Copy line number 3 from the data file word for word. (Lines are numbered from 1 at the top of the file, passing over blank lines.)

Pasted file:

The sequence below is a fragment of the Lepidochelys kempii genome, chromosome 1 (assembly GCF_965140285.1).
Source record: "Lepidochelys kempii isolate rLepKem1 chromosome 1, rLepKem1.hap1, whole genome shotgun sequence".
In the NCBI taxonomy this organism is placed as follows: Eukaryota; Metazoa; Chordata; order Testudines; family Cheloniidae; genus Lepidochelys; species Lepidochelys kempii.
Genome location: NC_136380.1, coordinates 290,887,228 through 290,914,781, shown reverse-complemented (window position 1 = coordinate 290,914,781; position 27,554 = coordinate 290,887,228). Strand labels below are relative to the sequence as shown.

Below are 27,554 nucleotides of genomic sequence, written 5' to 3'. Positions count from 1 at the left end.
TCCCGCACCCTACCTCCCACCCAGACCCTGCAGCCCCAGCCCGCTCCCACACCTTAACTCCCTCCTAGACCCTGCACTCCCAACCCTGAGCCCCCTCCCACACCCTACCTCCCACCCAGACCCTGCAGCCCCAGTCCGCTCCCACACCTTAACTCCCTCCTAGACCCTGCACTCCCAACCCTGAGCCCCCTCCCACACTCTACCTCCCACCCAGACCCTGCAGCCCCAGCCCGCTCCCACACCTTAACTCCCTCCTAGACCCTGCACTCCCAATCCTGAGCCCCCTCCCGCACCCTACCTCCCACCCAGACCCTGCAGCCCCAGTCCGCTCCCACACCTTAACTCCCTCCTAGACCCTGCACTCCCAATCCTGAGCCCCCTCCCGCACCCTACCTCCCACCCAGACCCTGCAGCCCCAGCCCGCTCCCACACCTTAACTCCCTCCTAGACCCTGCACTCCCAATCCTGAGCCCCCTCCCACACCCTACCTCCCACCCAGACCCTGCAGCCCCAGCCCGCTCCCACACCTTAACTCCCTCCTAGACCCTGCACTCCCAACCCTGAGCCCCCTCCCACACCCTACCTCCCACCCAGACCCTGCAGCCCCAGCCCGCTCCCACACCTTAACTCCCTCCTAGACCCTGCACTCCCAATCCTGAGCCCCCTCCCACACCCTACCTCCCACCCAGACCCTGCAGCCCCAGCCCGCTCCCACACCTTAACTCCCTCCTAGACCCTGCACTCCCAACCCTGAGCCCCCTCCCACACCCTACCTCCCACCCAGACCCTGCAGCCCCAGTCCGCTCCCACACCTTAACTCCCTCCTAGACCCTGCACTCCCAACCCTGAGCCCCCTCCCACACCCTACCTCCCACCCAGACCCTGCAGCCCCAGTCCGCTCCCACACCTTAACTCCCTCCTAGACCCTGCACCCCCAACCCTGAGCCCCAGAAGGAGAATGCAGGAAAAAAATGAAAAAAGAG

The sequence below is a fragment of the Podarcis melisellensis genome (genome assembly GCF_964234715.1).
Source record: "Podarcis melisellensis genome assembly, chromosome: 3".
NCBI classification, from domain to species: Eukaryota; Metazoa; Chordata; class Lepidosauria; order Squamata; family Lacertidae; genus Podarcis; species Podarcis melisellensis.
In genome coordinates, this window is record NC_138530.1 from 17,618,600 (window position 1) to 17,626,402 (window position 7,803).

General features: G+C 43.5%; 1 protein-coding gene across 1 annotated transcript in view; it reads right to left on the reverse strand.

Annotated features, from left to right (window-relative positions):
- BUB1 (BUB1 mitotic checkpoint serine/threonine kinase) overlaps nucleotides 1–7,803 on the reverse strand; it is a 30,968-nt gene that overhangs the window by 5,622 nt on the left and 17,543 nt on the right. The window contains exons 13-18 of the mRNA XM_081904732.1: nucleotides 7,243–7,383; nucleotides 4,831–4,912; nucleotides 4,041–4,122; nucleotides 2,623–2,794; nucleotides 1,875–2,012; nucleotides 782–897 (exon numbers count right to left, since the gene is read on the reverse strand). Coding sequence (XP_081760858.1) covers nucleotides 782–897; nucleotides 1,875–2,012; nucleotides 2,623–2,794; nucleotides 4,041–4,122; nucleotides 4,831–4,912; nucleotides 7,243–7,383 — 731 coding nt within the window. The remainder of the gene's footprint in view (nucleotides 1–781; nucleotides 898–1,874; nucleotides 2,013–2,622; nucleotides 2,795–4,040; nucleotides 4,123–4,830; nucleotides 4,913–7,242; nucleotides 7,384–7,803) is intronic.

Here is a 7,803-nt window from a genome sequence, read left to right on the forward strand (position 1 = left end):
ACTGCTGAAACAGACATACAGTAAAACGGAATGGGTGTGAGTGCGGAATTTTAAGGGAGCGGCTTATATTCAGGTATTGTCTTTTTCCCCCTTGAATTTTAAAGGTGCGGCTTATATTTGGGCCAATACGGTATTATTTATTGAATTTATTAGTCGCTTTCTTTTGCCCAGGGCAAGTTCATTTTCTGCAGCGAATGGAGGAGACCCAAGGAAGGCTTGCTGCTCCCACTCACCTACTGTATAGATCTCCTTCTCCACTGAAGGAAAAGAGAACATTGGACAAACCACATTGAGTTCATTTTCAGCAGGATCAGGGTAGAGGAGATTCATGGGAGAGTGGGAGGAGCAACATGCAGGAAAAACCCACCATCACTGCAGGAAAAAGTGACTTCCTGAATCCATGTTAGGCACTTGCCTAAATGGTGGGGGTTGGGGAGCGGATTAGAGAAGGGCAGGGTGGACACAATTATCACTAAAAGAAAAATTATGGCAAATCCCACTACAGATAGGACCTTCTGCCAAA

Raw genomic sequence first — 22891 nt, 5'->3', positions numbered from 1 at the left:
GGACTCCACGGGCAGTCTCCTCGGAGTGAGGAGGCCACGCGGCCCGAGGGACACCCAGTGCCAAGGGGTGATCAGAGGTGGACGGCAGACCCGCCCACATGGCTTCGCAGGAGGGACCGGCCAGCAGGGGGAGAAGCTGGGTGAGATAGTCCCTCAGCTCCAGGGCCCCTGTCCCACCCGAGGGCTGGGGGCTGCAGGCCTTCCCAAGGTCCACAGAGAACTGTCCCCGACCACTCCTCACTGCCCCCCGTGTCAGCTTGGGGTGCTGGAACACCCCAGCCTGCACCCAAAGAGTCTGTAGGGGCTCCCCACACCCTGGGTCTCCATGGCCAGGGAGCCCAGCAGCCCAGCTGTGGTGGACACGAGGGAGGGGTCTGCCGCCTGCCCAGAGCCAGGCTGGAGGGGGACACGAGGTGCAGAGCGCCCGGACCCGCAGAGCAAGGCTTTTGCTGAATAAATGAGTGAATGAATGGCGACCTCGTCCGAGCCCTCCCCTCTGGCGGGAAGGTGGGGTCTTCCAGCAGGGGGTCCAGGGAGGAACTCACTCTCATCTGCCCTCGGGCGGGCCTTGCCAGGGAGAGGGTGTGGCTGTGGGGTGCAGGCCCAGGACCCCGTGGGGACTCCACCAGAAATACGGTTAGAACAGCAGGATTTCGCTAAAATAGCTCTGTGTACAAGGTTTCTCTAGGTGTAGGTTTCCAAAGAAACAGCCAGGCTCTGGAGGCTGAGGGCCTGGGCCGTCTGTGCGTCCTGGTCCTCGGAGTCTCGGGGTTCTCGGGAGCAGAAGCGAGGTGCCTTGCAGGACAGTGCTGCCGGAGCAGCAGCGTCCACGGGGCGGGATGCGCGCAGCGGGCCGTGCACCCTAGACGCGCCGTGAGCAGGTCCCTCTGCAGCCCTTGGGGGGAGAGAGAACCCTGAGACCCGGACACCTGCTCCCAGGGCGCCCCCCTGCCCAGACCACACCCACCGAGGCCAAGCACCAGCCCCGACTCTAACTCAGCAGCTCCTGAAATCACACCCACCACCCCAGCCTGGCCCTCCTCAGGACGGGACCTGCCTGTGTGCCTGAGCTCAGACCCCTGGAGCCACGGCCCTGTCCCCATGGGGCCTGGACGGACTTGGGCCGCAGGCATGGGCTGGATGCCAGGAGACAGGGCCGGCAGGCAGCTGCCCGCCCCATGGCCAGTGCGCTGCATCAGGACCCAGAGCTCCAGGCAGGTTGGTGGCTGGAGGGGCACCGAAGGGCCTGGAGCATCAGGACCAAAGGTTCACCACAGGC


In the NCBI taxonomy this organism is placed as follows: Eukaryota; Metazoa; Chordata; order Testudines; family Cheloniidae; genus Lepidochelys; species Lepidochelys kempii.